Hewitt appeared to have recaptured his top form, but, unfortunately for him, a guy named Federer, and perhaps Nadal, will probably keep the Aussie from reaching the top of the rankings again.
By the way, Hewitt has lost his last nine meetings with the awesome Fed, after the Aussie had won seven of their first nine career clashes.
We can't forget to talk some more about the tennis ambassador that is Agassi, who suffered through back problems all year to go 38-12 with one title and the unlikely run in Flushing. Agassi required several cortisone shots just in order to compete off-and-on in '05.
The 35-year-old Agassi wowed the fans with his effort in the Big Apple, including an epic five-set quarterfinal victory over his previously red-hot fellow American James Blake. Agassi overcame Blake despite dropping the first two sets 6-3, 6-3 and ultimately came out on top by winning a frenetic fifth- set tiebreak.
The 20-year pro and eight-time Grand Slam champ will return for another season in 2006.
Ivan Ljubicic went 11-1 in Davis Cup play and reached eight ATP finals this year.
And in the quietest 56-match-win category, Russian Nikolay Davydenko wound up fifth in the ATP Race and played in the Masters Cup semis. He also reached the French Open semis and Aussie Open quarters.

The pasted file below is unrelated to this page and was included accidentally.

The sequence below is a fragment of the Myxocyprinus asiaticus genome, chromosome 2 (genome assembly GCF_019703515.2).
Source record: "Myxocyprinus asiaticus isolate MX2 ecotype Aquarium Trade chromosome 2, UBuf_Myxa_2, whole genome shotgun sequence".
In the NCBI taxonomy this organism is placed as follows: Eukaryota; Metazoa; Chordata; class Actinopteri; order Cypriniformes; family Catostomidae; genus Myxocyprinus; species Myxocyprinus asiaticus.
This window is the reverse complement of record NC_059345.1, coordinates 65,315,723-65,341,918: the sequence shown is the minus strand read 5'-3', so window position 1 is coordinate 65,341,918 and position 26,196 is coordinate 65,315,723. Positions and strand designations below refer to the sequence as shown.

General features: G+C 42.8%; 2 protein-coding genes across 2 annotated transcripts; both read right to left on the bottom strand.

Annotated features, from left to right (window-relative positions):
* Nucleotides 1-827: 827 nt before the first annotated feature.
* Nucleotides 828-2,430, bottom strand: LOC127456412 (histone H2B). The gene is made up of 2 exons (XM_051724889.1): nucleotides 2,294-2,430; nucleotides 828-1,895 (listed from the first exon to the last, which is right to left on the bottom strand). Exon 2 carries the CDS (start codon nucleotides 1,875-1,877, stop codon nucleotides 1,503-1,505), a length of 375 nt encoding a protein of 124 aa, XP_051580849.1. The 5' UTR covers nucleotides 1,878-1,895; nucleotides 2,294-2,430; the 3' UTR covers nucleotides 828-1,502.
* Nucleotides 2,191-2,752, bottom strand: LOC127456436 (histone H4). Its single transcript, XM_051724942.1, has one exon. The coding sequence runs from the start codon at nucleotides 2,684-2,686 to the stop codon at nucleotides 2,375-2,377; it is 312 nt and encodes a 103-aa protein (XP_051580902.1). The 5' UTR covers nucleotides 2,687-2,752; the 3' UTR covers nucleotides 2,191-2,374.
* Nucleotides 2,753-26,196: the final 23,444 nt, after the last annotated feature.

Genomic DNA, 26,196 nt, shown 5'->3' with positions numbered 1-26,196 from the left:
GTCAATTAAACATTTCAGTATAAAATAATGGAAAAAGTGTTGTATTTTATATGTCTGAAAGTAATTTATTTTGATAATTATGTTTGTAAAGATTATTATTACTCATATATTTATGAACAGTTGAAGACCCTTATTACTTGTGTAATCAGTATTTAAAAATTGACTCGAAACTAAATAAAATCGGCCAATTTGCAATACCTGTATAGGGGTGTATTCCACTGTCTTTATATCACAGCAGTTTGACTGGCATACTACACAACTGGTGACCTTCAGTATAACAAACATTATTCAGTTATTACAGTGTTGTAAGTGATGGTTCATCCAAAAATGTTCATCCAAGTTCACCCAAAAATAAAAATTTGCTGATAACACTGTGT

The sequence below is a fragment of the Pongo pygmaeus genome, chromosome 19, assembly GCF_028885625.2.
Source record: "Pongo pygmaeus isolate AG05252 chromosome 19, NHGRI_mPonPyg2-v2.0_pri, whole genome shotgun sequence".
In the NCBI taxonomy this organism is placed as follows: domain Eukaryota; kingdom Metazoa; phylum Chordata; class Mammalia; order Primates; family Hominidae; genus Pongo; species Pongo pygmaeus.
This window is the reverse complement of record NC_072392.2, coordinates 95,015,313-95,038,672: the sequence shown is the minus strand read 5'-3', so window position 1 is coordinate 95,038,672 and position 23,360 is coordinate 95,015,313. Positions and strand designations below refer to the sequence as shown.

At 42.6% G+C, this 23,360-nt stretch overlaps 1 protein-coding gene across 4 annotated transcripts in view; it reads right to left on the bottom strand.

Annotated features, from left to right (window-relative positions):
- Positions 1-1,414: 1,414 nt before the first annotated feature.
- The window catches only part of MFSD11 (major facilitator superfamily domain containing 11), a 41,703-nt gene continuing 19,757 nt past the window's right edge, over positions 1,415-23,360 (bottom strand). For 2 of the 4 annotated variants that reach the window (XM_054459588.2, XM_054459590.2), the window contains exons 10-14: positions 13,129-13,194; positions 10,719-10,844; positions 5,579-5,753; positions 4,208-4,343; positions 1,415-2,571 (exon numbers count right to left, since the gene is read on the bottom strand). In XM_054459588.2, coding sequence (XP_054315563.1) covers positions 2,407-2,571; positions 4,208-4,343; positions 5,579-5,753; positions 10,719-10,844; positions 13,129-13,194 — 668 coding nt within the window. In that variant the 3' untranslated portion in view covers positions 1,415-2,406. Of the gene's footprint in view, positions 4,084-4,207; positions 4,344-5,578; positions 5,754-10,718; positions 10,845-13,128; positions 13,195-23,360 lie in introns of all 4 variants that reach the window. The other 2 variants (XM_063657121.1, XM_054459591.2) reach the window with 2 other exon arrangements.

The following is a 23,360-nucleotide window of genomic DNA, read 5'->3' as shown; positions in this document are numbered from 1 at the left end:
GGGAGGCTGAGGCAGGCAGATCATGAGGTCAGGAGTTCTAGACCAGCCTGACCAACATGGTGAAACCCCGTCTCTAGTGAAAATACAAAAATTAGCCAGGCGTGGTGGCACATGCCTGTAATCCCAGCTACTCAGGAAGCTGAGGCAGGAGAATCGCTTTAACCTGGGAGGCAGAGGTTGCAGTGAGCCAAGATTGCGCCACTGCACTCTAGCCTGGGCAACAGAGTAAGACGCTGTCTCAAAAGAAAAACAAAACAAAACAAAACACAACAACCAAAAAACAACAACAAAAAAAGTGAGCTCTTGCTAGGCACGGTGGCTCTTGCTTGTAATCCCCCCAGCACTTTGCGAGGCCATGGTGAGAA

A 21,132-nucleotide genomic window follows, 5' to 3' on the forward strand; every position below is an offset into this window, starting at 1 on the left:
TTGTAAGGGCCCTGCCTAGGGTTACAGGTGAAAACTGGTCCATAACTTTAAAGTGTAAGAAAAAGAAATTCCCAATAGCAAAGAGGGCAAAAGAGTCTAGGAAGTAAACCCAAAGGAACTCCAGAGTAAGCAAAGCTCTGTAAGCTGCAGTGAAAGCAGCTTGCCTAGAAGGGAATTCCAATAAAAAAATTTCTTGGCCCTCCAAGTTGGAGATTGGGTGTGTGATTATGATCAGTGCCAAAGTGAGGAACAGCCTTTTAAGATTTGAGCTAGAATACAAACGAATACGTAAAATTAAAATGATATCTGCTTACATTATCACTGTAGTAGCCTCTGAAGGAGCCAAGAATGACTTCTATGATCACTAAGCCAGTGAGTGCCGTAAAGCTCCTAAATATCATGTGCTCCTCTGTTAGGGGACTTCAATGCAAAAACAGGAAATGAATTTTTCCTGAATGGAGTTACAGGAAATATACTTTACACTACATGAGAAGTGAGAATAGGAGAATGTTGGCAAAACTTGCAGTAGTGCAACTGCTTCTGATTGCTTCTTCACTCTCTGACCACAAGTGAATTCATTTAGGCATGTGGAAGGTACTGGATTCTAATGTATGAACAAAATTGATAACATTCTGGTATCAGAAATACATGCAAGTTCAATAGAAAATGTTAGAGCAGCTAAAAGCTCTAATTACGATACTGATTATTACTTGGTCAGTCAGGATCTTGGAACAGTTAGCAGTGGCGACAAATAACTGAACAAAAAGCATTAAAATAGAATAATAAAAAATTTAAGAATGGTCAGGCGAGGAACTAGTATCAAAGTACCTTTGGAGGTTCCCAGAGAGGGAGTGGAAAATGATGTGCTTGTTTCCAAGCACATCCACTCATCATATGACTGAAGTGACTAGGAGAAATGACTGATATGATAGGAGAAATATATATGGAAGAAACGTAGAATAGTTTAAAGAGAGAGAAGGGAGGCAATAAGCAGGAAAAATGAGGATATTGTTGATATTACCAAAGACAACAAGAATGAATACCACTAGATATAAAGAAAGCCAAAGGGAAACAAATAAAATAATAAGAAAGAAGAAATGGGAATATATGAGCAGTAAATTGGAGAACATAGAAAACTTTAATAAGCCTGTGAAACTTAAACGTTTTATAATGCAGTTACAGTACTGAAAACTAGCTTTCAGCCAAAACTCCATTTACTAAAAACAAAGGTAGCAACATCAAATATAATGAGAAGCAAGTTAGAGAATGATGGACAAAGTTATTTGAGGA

Plenty of other young ATP stars appear to be on the rise, such as Gasquet, his fellow Frenchman Gael Monfils, Serbian Novak Djokovic and Czech Tomas Berdych, to name a few. The 20-year-old Berdych was the only player aside from Federer and Nadal to win a Masters Series tourney in '05, as the promising Czech landed the top prize at the at the Paris Masters last month. He upset hot Croat Ivan Ljubicic in the final there.
Just a reminder, Berdych was the guy who shocked Federer at last year's Olympic Games in Athens.
And last but not least, the year in men's tennis officially came to a close when Croatia captured its first-ever Davis Cup title by beating the host Slovak Republic 3-2 in the World Group final. The tie came down to a deciding fifth rubber, which saw instant hero Mario Ancic straight-set Michal Mertinak to prompt a national celebration in Croatia, which was once part of the former Yugoslavia. The tough Ljubicic wound up going an almost-immortal 11-1 in Davis Cup action this year (7-1 singles; 4-0 doubles), one win shy of McEnroe's record 12-0 mark back in 1982.
Croatia also became the first unseeded nation to win the Cup.
On the circuit, Ljubicic won 57 matches, including two titles, and appeared in eight finals for the year. Only Federer and Nadal reached more title matches in '05 and three of Ljubicic's finals setbacks came against, who else, Federer.
And I would be remiss if I didn't mention one of my favorite matches of the year, that marathon U.S. Open third-rounder between Italian journeyman Davide Sanguinetti and popular Thai Paradorn Srichaphan. The knockdown-dragout affair lasted for 4 hours, 24 minutes, with a severely-cramping Sanguinetti miraculously coming out on top under the lights in a fifth-set tiebreak.
The '06 season will get underway January 2 in Doha, Chennai and Adelaide.